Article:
A class discussion ensued where I tried to get a basic Spanish vocabulary to talk about what was going on.  What was the Spanish word for hit?  How do I explain “illegal”?  I could certainly explain the awkward situation it place me in to have something illegal go on in my classroom when children were not even permitted there in the first place.  The student had to leave early, so as she left I asked the other students to help think of ways to help her. The other students tell me hitting children is common in Mexican classrooms.  Mexican teachers will also pull the children’ hair.

But in my classroom, no one is going to hit any child, even symbolically.

Links for teachers of English as a second language

The following links have been recommended within the community college system:



Cultural Awareness


Mozaik Magazine explores racial and multicultural issues with its online magazine and extensive archives.


Comparing Cultural Differences: Mexico with Canada & the United States


Multicultural Pavilion–a detailed and thorough list of resources and links about varied cultures and the effect on education. This is mostly a K-212 resource, but the information is useful for adult classes.


Minority Literature/Multi-cultural Resources-Poems, stories and criticism from many cultures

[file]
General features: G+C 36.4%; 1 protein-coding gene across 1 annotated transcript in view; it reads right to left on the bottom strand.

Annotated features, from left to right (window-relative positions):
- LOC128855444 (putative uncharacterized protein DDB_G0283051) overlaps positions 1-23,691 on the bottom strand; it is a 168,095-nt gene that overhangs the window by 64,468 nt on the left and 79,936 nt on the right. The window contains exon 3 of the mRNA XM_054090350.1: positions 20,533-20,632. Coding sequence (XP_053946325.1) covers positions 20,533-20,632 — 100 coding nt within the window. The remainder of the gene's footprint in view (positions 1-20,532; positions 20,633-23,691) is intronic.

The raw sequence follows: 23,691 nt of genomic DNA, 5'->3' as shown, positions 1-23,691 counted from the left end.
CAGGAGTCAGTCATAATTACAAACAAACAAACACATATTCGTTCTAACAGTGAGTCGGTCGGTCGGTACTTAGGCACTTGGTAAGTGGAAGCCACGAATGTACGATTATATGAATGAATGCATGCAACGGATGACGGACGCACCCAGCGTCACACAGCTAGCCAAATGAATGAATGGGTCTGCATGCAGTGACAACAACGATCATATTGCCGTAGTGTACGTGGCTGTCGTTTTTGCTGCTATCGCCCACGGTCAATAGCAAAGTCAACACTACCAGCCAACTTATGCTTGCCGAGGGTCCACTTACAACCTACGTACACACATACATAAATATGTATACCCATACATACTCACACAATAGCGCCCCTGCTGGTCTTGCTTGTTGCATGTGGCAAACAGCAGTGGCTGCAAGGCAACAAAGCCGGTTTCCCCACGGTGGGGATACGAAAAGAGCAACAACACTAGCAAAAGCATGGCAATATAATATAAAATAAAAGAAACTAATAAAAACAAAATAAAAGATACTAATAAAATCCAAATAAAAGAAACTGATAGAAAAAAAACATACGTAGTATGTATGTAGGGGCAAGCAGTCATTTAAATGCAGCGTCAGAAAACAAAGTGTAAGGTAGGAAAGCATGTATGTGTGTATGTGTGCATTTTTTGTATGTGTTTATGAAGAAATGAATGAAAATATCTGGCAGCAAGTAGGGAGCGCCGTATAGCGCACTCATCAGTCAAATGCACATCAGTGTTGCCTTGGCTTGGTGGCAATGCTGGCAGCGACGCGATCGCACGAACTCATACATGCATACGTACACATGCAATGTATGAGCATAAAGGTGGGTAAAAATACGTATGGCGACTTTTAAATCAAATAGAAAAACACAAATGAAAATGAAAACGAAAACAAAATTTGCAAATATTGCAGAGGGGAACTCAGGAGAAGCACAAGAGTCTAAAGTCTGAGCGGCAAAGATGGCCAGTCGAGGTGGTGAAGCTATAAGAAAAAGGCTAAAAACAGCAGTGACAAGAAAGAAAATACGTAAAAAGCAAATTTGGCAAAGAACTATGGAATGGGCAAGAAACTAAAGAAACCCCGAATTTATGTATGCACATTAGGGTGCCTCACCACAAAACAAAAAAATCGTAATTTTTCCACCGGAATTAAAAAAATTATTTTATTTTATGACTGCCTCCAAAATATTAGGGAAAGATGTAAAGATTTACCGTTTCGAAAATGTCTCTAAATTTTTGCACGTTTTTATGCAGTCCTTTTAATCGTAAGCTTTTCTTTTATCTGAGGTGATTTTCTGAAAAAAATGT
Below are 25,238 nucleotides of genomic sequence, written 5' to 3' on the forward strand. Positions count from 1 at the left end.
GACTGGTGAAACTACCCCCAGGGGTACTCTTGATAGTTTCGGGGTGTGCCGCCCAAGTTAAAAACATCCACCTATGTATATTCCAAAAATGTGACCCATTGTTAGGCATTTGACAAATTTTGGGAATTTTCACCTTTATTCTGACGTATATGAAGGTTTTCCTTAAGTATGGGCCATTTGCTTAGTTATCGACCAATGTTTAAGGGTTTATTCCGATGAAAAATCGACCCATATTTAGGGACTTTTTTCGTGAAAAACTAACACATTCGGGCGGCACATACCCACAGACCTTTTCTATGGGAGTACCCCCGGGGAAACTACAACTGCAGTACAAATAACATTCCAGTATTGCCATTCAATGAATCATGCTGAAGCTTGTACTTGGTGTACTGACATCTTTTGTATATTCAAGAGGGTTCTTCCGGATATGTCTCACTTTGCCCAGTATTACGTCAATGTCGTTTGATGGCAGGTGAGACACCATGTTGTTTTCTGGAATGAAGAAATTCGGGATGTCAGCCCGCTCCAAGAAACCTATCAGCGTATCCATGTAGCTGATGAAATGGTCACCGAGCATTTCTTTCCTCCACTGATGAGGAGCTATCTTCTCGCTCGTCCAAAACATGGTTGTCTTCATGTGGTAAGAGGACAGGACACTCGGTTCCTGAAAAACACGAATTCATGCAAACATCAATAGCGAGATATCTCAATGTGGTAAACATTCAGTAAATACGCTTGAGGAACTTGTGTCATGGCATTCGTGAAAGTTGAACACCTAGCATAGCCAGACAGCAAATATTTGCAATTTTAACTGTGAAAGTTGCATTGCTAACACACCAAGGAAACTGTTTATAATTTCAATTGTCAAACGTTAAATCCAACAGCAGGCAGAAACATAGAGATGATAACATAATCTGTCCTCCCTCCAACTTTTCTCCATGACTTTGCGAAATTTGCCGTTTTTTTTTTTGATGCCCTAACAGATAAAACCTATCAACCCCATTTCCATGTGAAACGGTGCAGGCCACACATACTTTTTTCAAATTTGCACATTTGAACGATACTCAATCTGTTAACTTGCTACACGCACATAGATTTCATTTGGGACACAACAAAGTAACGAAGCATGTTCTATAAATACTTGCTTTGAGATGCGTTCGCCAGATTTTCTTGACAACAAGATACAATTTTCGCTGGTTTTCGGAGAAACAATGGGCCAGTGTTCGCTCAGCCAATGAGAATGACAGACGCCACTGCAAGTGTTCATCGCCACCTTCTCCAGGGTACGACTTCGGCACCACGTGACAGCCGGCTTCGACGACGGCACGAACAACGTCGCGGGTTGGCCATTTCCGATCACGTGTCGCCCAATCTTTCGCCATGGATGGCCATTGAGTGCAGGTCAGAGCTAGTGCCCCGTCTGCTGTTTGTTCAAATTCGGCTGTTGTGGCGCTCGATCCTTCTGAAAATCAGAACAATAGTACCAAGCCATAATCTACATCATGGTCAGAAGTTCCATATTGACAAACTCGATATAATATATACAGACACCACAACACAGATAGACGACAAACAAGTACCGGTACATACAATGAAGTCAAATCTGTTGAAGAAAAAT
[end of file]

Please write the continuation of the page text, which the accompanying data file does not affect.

Center for Multilingual, Multicultural Resources.This site is oriented especially toward adult education.


Culturegrams. these are four page summaries of history/culture for msot of the countries fo the world. Only a sample is online. The others need to be ordered.


Cultural differences: Are we really that different? a thought-provoking article from someone who has had genuine experience.


Working on Common Cross-Cultural Challenges. A summary of the major impact points in cross-cultural communication.

Professional Associations Related to Adult Education

(some have continuing education cpu’s)


Teachers of English to speakers of Other Languages. an international organization for ESL and EFL tachers at any level (K-12, adult ed, higher ed.), with state and local chapters throughout the world. anual converntion in the U.S. or Canada, other professional develop[ment activities, journals, materials, job bank for members and more.